Officiant:  Do you Jamie Harper Lee, take Skyler Rene Smith, to be your beloved spouse, knowing in your heart that you will be a faithful friend, and a loving companion? On this special day, in the presence of family and friends as witnesses, do you give your sacred vow that you will always be with Skyler and support him, in times of sickness and in times of health, in times of joy and in times of sorrow? Do you promise to love him completely, to console and comfort him during difficult times, to laugh with him and to grieve with him, to share with him life’s simplest but most enduring pleasures, to be truthful and honest with him, and to cherish him, for as long as you both shall live?

Jamie: I do.

Ceremony of the Rings

Officiant:  Jamie and Skyler have chosen to write their own vows:

May I have the rings. Skyler and Jamie’s rings are an external and visible sign of the internal and spiritual bond of love which unites their two hearts. May they serve as a seal of the vows Jamie and Skyler have made to one another. Bless these rings, symbols of eternity, beauty and strength. Bless the couple who give them and wear them—may they ever live in harmony, unity, love, and happiness from this day forward.

Jamie, please repeat after me:

{Jamie’s vows here}

Skyler please repeat after me:

{Skyler’s vows here}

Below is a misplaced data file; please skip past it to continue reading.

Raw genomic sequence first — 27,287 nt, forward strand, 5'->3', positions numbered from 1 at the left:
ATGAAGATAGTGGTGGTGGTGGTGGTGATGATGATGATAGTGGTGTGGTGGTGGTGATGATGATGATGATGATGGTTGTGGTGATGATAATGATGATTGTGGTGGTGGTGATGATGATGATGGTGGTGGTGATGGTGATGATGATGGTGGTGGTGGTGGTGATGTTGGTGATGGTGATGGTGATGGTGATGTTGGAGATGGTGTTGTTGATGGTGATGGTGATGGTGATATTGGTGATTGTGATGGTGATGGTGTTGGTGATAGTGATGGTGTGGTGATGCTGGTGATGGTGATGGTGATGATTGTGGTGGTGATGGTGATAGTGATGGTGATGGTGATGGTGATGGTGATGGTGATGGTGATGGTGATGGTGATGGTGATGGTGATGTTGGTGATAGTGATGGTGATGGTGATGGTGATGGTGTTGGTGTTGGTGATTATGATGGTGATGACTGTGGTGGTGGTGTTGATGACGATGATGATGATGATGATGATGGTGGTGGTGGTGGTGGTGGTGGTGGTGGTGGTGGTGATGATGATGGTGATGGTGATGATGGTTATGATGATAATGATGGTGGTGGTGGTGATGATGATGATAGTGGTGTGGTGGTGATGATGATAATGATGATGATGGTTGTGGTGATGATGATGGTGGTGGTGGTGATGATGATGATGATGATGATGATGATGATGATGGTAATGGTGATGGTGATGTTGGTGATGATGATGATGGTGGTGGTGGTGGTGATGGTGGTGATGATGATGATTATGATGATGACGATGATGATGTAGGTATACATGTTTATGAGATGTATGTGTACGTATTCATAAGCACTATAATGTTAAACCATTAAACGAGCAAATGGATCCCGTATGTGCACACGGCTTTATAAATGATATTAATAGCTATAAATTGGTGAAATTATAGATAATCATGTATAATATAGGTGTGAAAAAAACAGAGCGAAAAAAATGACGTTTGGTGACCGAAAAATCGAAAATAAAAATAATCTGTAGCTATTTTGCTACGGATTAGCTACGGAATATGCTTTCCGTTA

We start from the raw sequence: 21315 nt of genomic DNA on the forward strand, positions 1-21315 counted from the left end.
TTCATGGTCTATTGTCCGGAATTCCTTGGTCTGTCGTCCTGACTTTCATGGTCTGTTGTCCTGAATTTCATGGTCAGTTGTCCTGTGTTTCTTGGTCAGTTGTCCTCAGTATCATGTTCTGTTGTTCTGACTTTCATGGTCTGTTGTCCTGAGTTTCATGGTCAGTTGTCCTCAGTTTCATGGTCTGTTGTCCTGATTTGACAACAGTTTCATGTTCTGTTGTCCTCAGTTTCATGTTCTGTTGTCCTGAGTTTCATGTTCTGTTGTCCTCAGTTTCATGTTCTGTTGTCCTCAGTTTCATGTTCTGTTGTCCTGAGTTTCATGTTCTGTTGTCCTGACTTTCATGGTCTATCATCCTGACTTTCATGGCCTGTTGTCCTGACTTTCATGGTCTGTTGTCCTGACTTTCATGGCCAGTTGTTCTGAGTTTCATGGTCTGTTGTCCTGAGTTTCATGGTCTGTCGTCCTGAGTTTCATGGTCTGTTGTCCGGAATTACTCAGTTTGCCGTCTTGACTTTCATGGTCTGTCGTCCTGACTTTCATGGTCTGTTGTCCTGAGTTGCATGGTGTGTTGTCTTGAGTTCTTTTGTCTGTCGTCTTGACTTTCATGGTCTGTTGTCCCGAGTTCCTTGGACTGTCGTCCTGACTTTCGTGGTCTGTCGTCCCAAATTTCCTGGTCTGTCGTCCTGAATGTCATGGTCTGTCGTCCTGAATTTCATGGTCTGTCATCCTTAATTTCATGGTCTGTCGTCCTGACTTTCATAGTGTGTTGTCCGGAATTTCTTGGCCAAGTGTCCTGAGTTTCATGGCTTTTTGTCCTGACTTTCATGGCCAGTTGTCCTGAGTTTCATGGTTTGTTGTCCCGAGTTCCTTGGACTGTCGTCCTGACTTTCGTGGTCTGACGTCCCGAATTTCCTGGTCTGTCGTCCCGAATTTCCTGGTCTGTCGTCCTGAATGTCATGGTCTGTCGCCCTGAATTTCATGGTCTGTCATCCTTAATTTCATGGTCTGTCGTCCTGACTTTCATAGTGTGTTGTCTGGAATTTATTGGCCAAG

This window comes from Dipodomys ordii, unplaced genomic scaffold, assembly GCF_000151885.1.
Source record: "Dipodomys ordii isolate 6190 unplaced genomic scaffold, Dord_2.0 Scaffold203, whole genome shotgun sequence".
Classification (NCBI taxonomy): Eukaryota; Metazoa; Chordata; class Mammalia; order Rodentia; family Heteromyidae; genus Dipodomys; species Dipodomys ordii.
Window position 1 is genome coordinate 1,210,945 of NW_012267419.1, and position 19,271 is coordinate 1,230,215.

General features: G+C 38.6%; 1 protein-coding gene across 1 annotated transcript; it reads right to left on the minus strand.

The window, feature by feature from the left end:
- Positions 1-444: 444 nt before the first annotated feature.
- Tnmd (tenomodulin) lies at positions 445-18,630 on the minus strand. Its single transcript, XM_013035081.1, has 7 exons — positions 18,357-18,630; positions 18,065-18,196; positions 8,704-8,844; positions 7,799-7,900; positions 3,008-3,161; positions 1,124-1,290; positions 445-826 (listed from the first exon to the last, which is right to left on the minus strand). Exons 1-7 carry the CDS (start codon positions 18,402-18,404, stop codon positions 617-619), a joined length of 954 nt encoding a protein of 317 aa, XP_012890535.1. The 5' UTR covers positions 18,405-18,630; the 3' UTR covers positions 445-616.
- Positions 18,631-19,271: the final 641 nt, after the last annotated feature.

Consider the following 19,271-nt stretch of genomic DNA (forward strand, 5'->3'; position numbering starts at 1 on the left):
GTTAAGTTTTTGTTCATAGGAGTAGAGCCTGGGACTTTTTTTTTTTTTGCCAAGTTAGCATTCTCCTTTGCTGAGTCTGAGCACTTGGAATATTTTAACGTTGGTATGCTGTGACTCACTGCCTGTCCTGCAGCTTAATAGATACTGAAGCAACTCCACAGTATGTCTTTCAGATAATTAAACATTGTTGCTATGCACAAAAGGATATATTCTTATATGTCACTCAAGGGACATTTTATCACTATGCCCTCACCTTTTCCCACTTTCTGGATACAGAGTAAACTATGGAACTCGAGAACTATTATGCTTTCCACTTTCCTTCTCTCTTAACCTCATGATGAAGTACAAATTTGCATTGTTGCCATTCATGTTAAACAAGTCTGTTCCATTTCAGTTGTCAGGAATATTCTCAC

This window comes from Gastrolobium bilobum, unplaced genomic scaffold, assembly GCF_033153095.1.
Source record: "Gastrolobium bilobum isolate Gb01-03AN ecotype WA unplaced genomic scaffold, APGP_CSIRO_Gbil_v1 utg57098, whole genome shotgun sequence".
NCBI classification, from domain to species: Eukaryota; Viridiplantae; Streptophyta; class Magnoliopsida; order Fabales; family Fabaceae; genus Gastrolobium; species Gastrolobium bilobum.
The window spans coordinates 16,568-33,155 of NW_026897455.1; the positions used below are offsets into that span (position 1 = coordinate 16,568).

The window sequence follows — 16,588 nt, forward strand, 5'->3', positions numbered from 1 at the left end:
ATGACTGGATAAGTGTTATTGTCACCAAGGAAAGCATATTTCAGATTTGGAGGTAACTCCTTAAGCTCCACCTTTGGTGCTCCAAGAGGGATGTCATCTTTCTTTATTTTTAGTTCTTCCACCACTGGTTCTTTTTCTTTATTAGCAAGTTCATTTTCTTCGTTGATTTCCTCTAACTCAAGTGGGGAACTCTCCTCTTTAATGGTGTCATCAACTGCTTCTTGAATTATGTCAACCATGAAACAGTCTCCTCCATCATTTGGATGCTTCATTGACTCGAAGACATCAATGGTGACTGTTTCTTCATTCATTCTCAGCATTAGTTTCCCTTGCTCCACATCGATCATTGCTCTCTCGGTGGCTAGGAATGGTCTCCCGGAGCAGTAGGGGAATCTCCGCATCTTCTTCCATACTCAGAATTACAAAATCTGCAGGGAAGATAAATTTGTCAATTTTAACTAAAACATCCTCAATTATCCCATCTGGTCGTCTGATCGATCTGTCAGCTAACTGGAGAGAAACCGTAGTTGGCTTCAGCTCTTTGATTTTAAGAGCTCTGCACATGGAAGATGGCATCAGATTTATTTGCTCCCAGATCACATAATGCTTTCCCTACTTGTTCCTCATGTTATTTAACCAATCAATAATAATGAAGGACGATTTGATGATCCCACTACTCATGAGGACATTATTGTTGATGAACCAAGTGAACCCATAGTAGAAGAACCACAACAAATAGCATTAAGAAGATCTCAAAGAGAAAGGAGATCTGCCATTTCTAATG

Pronouncement and Kiss

Officiant:  Skyler and Jamie, by the power invested in me, I now pronounce you married! You may now kiss!

Sample Wedding Ceremony: Traditional & Secular | A Practical Wedding

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Photo by APW Sponsor Emily Takes Photos


Sample Wedding Ceremony: Traditional & Secular | A Practical WeddingGenevieve Dreizen lives on Long Island and splits her time between the things she most loves: officiating weddings, teaching kids, drawing, and loving on her dog. She’s been officiating weddings since 2011 everywhere from the banks of the Hudson River to the top of the Empire State Building. When she’s not marrying awesome couples to each other in Central Park, find her either running, zumba-ing, or redesigning board games. She loves working with APW couples and would be thrilled to hear from you for questions and inquiries alike.

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  • Karen

    I really like the flow of this ceremony. Thank you for sharing this with us.

    • http://www.cheerleaderforlove.com Jenny, Cheerleader For Love

      yay! I’m glad it helps!

  • nikki

    YES! Just what I wanted and needed! Thanks!

  • Caroline

    I wanted to say thanks for this. It was actually really helpful in that it made me realize it’s what I’m really NOT into. I don’t really want our officiant to do so much of the talking. Thanks for helping me realize that!

  • http://partialto.tumblr.com LIZ (SINCE 1982)

    I’m so intrigued at how different people define a secular ceremony. Do you find that more people want no prayers/blessings/spiritual references at all, or prefer something like this example, which invokes a divine force while still focusing on the couple’s covenant with each other – or is it all over the map?

    • Julie Trump